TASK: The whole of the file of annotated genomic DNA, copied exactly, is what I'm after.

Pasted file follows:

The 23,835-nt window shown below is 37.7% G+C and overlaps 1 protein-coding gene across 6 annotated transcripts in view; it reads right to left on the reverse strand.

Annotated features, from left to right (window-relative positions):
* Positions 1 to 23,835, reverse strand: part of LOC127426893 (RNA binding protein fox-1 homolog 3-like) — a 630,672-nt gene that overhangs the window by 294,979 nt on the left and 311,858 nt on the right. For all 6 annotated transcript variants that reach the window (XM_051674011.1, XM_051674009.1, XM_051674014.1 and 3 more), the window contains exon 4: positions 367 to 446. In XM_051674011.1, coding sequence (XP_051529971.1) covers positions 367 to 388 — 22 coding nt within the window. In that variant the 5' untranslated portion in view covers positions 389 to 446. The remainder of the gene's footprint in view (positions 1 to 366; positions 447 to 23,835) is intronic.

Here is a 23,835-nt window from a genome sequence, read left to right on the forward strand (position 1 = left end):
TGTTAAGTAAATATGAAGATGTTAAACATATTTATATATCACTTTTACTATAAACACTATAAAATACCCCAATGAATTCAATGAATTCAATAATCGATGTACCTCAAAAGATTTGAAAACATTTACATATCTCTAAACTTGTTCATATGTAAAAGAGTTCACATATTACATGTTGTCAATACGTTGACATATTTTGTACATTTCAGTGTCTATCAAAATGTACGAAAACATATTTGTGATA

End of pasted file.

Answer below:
The 23,835-nt window shown below is 37.7% G+C and overlaps 1 protein-coding gene across 6 annotated transcripts in view; it reads right to left on the reverse strand.

Annotated features, from left to right (window-relative positions):
* Positions 1 to 23,835, reverse strand: part of LOC127426893 (RNA binding protein fox-1 homolog 3-like) — a 630,672-nt gene that overhangs the window by 294,979 nt on the left and 311,858 nt on the right. For all 6 annotated transcript variants that reach the window (XM_051674011.1, XM_051674009.1, XM_051674014.1 and 3 more), the window contains exon 4: positions 367 to 446. In XM_051674011.1, coding sequence (XP_051529971.1) covers positions 367 to 388 — 22 coding nt within the window. In that variant the 5' untranslated portion in view covers positions 389 to 446. The remainder of the gene's footprint in view (positions 1 to 366; positions 447 to 23,835) is intronic.

Here is a 23,835-nt window from a genome sequence, read left to right on the forward strand (position 1 = left end):
TGTTAAGTAAATATGAAGATGTTAAACATATTTATATATCACTTTTACTATAAACACTATAAAATACCCCAATGAATTCAATGAATTCAATAATCGATGTACCTCAAAAGATTTGAAAACATTTACATATCTCTAAACTTGTTCATATGTAAAAGAGTTCACATATTACATGTTGTCAATACGTTGACATATTTTGTACATTTCAGTGTCTATCAAAATGTACGAAAACATATTTGTGATA